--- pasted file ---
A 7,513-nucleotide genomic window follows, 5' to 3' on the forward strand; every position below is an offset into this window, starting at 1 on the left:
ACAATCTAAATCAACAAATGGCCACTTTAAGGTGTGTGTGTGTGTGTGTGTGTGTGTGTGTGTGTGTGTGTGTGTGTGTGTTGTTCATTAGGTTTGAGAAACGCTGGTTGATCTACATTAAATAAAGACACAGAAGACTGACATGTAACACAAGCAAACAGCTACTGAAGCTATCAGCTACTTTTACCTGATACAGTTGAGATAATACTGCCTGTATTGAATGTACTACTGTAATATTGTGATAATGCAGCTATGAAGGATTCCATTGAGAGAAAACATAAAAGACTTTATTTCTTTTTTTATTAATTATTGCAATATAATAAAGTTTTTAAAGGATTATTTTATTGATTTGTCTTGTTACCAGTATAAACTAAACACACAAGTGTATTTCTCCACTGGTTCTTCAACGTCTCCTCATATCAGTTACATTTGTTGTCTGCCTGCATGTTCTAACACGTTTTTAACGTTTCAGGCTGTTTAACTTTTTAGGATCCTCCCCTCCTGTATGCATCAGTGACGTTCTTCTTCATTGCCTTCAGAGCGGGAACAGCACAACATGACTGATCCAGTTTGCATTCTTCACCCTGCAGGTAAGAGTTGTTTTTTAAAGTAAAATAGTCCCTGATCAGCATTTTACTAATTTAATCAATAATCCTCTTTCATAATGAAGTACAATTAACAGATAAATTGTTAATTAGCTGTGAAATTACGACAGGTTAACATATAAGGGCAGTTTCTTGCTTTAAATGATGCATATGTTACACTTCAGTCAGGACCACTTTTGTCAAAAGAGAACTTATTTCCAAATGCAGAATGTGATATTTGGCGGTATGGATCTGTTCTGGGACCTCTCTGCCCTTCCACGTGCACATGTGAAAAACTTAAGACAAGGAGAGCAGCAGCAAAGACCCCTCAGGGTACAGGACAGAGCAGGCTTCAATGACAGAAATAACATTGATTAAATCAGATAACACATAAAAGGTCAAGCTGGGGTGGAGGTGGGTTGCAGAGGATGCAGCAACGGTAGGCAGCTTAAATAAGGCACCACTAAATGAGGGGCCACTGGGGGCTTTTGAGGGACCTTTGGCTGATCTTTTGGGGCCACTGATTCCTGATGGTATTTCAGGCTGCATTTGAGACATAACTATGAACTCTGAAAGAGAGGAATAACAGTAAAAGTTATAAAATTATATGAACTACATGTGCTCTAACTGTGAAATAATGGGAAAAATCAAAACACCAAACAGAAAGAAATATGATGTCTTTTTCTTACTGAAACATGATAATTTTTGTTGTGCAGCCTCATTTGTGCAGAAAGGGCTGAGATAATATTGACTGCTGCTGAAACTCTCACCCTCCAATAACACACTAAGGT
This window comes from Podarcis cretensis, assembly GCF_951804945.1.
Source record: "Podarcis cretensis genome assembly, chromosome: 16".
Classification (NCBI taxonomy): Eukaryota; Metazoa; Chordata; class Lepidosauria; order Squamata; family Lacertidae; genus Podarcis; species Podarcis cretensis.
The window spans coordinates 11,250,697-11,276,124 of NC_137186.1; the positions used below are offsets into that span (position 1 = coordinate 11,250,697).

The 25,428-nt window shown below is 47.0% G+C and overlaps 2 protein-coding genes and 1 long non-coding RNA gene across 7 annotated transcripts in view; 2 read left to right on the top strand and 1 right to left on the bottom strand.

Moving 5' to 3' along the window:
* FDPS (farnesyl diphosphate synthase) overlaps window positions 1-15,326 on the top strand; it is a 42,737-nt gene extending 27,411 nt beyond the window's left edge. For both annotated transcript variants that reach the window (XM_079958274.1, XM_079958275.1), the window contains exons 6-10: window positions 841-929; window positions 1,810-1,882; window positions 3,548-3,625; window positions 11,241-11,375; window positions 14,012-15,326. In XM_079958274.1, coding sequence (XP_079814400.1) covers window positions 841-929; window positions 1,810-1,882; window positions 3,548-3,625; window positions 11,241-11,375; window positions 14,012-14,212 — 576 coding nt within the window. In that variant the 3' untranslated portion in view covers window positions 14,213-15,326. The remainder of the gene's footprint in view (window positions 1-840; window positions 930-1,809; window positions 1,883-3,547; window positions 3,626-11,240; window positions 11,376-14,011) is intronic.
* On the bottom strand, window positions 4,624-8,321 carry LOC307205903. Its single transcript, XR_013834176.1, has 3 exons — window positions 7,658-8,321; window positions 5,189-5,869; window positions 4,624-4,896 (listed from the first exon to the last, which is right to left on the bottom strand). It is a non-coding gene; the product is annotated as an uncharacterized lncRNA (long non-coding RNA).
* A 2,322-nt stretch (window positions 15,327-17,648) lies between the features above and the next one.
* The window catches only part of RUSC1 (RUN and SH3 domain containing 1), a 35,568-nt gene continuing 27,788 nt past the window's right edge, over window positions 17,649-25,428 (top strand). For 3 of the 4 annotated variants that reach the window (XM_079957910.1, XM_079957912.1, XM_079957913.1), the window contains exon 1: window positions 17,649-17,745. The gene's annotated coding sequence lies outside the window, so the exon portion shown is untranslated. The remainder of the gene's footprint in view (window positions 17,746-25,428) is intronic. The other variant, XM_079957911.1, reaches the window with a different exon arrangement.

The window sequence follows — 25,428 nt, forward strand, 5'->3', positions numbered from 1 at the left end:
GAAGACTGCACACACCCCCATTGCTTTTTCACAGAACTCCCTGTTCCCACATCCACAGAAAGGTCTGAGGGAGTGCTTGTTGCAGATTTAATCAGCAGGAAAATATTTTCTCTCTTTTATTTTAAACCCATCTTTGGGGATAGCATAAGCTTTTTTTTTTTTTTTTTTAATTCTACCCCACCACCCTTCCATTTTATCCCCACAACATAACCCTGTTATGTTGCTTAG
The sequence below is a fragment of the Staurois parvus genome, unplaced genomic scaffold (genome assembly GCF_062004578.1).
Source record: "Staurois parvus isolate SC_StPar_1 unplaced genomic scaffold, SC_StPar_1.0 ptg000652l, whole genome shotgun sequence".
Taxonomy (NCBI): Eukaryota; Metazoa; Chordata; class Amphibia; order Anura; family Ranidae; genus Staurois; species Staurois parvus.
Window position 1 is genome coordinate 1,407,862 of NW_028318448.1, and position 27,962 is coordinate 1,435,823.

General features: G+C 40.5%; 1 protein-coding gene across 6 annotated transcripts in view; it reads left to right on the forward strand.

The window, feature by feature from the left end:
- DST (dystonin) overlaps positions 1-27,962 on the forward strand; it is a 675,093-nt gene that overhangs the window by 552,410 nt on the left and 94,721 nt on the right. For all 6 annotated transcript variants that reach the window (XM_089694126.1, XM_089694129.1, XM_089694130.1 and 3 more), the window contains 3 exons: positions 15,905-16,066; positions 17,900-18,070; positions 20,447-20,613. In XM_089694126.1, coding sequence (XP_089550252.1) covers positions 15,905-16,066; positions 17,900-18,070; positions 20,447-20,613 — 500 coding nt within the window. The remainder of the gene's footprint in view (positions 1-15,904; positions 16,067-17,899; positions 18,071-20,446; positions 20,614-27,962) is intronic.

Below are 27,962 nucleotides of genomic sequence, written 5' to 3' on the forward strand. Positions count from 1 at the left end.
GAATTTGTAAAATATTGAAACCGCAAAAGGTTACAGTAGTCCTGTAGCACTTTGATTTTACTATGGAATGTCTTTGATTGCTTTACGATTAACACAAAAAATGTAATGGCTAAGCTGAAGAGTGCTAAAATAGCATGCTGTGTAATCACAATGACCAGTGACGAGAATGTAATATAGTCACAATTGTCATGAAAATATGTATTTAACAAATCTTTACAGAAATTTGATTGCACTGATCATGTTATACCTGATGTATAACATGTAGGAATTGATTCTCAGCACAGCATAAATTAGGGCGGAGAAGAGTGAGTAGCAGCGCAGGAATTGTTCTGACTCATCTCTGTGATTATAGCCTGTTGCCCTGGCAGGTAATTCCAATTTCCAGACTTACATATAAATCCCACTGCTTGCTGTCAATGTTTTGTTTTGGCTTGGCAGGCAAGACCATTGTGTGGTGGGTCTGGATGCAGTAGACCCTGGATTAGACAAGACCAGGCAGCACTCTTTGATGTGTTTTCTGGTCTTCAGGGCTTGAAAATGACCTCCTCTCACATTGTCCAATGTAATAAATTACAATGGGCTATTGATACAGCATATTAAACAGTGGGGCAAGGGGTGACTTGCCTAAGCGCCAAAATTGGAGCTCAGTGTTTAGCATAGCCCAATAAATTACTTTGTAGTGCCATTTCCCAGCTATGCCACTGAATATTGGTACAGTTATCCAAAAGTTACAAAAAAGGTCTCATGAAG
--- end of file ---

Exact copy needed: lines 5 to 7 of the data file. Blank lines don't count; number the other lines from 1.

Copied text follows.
Classification (NCBI taxonomy): Eukaryota; Metazoa; Chordata; class Lepidosauria; order Squamata; family Lacertidae; genus Podarcis; species Podarcis cretensis.
The window spans coordinates 11,250,697-11,276,124 of NC_137186.1; the positions used below are offsets into that span (position 1 = coordinate 11,250,697).

The 25,428-nt window shown below is 47.0% G+C and overlaps 2 protein-coding genes and 1 long non-coding RNA gene across 7 annotated transcripts in view; 2 read left to right on the top strand and 1 right to left on the bottom strand.